Last Week Tonight with John Oliver has taken a familiar format and fearlessly mined it for many seasons’ worth of current affairs comedy that’s not afraid to tackle big issues and go after sacred corporate cows—or news from our own backyard. As the show hits 200 episodes, arriving weekly on Neon, Tim Batt takes a look at the impact John Oliver’s made, and why he’s never been more relevant or watchable.
It’s easy to forget now, but when John Oliver launched Last Week Tonight, six years and 200 episodes ago, it seemed almost destined to fail. Instead, it quickly became a hit show that has made real change in American life, politics and television. Now, its unlikely format could be needed more than ever as a powerful weapon against the rising tide of misinformation and conspiracy theories in the age of COVID.
Rivers of ink were being expended to condemn our ever-decreasing attention spans and obsession with surface level celebrity news. In this context, expecting an audience to sit through diatribes on society’s woes that approached 20 minutes, delivered by a gawky-looking Brit from Jon Stewart’s The Daily Show seemed like an extreme long shot.
The show’s set and staging was sparse. Almost the entirety of the show’s 30 minute runtime was spent looking at a bespectacled Oliver eyeballing a single camera from behind a desk with square graphics playing out overhead and a static nighttime NYC behind him.
This format in comedy television was far from new, SNL had been doing it for decades. These staid elements sure didn’t look like a recipe for success in a medium that craves novelty. However, two things made Last Week Tonight a towering success in audience ratings and cultural impact – HBO and John Oliver, arguably in that order.
Comedians on television must constantly pull punches to appease advertisers and sponsors, since money is the lifeblood of any channel or network. But as America’s original paid subscription TV network, HBO doesn’t have ads. This means longer runtimes (an HBO half hour means 30 actual minutes, not 22 plus ad breaks) and no advertisers to keep happy. HBO has a storied history of groundbreaking programming (plus a litany of scandals to match) which they’ve been able to achieve through the programming bravery they can afford by not being differential to the whims of car companies, breakfast cereals and insurance corporations that need to maintain a family-friendly connection to their potential customers and performatively pull associations with pariahs.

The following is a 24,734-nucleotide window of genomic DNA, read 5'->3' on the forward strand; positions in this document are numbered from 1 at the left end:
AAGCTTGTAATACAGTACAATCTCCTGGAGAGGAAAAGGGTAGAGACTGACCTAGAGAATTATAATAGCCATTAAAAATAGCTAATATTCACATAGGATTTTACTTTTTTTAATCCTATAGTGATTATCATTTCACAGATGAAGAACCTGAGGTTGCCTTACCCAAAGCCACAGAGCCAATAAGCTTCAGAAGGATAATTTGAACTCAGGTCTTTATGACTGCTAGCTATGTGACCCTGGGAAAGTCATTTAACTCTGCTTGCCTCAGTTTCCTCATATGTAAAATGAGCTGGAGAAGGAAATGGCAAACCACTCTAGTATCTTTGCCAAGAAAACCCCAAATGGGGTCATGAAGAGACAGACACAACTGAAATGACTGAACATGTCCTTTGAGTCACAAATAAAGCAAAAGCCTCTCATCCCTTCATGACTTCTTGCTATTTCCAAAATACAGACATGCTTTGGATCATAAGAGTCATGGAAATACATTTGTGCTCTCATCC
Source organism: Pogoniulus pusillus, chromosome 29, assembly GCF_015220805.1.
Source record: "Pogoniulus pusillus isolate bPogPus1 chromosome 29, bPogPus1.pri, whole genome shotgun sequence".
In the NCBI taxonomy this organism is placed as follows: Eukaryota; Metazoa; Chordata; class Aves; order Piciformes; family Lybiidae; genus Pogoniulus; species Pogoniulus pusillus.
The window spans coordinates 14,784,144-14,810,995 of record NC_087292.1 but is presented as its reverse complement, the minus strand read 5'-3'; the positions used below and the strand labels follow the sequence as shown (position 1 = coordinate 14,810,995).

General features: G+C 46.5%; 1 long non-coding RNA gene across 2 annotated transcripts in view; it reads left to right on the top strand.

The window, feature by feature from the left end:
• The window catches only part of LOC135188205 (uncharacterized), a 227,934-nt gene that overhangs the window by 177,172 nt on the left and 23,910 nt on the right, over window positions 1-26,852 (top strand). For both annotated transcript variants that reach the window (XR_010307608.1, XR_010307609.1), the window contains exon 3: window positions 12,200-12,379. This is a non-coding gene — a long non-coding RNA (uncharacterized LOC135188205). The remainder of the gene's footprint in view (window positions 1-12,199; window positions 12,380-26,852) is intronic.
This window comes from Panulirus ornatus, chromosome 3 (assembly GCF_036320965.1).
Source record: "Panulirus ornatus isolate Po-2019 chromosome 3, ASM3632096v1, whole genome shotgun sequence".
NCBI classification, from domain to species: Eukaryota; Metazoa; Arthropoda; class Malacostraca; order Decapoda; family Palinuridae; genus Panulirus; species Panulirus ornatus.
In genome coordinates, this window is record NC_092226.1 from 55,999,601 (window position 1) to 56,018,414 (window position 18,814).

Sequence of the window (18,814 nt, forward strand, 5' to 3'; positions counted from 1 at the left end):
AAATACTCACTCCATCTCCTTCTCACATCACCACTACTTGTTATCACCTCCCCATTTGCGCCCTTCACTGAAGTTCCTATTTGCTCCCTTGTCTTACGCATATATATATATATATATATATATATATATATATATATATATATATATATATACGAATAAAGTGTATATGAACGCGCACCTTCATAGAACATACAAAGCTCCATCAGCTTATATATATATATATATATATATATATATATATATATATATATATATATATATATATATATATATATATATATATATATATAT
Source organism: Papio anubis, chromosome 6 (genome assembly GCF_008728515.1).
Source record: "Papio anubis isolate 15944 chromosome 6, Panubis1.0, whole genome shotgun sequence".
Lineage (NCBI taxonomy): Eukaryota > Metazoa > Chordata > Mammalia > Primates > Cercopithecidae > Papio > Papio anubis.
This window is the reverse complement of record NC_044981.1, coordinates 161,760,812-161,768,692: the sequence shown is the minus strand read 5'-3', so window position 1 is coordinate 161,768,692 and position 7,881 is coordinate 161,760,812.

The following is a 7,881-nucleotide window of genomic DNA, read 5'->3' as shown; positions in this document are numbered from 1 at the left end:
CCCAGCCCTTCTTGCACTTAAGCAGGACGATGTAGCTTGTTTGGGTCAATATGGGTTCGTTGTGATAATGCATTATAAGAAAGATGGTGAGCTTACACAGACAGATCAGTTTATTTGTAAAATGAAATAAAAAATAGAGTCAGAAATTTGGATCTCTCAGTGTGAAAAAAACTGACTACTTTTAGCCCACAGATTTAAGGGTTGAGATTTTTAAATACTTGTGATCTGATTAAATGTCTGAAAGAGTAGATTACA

As a result, Oliver’s punchlines are usually the most ubiquitous points of shared cultural understanding in America—famous companies. He has made a sport of deriding his network’s parent company, AT&T for their famously terrible telecom service. His recently mooted slogan for Taco Bell was “At a certain point, hunger outweighs fear”. (Low hanging fruit for comedy, sure but a great line all the same).
Even HBO isn’t off limits. In a recent piece on where the line should be drawn on erasing outdated content to not perpetuate outdated ideas, he slammed HBO Go by saying “In fact, there may be no better way to obliterate all evidence of something’s existence than to put it on HBO Max, the only ash heap of history that costs $15 a month.”
The lack of sacred cows has given Oliver a credibility to burn everything down that other comedians on TV would love to have. And it’s a freedom that’s been put into the perfect pair of hands. Being a British immigrant, Oliver has an outsider’s perspective, a delightfully foul mouth and a rage which seems utterly authentic. That comedic rage has been directed at everything from unqualified rich people ascending Mt Everest and endangering local sherpas, to the consistently slighted people of Puerto Rico, to Civil Asset Forfeiture.
Each episode seems better researched than most segments on 60 Minutes and the show’s retained a constantly high level of laughs since its inception. That’s no mean feat when you consider just much rests on Oliver’s shoulders to deliver week after week.